• Five balls = a walk.
  • Any combination of four hits and walks = 1 run. 
  • An out can happen in one of the following ways:
    • The batter hits a foul ball.
    • The batter swings and misses AND the catcher catches the ball. If the catcher doesn’t catch the ball, it doesn’t count as a strike or a ball. It’s a dead ball.
    • The batter hits the ball, and a fielder from the opposing team catches the ball before it hits the ground.
    • The batter takes two called strikes without swinging, provided the catcher catches both balls.
    • The batter bunts the ball. (Bunting?! There’s no bunting in corkball!)
    • The batter gets hit by the corkball while swinging.
  • The team with the most runs at the end of five innings wins.

That’s the gist of the game. You can add a variation in how you score the game by adding zones for home runs, triples, doubles, and singles.

The home run line should be 250 feet from home plate. Any hit ball that goes over the home run line in the air counts as a run.

Other lines can be marked at 150 and 200 feet from home plate. 

Any ball that lands before the 150 line (but traveling at least 15 feet) is a single.

Any ball that lands between the 150 and 200 feet lines is a double.

Any ball that lands between the 200 and 250 feet lines is a triple. 

Since there are no baserunners in corkball, if you’re going to use singles, doubles, and triples, you’ll have to keep track of “ghost runners” on imaginary bases in your head. 

Let’s say the first batter hits a single. There’s an imaginary runner on imaginary first base.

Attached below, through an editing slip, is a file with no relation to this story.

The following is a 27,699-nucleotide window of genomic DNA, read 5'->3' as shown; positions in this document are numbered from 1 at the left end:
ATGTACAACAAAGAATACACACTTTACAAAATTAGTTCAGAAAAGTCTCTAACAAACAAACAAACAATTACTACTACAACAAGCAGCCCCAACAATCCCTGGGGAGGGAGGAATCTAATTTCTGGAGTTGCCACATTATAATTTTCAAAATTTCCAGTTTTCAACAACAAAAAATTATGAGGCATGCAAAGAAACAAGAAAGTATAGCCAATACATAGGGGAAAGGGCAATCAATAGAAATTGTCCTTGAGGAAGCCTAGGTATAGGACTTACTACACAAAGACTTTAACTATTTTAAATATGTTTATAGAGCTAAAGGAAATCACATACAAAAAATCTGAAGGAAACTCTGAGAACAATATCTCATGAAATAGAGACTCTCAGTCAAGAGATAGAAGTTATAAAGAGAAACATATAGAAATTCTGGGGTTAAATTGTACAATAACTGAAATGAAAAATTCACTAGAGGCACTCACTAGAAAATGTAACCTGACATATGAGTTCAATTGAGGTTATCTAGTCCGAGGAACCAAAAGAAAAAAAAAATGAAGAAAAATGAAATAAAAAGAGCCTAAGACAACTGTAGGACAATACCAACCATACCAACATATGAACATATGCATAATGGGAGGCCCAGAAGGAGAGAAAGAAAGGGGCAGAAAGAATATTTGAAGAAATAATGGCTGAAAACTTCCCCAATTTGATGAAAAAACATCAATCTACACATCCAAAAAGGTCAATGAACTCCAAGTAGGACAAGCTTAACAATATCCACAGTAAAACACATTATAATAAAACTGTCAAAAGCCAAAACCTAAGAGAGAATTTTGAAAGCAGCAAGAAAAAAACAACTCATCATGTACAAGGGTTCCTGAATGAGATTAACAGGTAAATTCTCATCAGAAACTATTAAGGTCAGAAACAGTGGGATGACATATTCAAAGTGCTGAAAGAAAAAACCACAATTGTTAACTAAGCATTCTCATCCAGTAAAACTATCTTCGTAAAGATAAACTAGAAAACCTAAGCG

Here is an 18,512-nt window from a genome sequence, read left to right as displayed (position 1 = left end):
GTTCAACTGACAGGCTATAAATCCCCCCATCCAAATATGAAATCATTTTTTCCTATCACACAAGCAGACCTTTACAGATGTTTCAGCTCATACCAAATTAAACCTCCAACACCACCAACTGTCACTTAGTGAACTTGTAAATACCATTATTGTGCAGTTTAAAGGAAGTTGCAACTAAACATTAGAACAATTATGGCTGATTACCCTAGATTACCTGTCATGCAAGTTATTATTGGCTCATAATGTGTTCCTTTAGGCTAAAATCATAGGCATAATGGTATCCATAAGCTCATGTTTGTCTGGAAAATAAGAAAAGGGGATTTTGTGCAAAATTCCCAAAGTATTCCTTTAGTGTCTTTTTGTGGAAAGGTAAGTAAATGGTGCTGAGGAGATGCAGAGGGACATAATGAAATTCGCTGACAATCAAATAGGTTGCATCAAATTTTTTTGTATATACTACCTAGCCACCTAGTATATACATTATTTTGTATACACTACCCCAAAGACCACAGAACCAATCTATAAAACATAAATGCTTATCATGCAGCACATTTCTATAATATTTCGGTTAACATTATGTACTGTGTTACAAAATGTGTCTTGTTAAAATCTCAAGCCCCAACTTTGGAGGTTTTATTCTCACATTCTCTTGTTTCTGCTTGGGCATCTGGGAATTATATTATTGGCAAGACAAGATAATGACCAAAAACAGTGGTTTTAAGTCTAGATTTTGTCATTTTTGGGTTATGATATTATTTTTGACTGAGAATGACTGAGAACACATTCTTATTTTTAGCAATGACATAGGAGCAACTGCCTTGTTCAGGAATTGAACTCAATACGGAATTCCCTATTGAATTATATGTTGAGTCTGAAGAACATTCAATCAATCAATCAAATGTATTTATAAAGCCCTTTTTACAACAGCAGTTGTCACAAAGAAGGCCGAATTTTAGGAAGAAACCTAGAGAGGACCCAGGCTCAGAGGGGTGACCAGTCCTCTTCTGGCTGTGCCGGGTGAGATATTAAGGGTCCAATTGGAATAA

The second batter hits a double. The ghost runner on first moves two bases to third, and there’s also a runner on second (this is the batter that hit the double).  

The third batter hits a triple. The ghost runner on third advances home, the ghost runner on second advances home as well, and you’ve got a single runner on third base. 

The fourth batter walks and moves to first base. The ghost runner on third doesn’t advance. 

And that’s pretty much it. You can adapt these guidelines as you see fit. As aforementioned, different teams have different homefield rules. Just make sure everyone is on the same page before you start playing. 

If you don’t have an official corkball or corkball bat, you can just play fuzzball. Use a tennis ball with the fuzz burned off for the ball and a broomstick for a bat. The same rules above apply. 

So the next time you’re feeling bored on a spring or summer evening, instead of queuing up Netflix, call up some buddies, find an empty park, and play the fun, quirky game of corkball.

If you’re looking to go deeper into the history and culture of corkball, check out the appropriately named website, Corkball.

The post Corkball: The Mutant Baseball Game That’s a St. Louis Tradition appeared first on The Art of Manliness.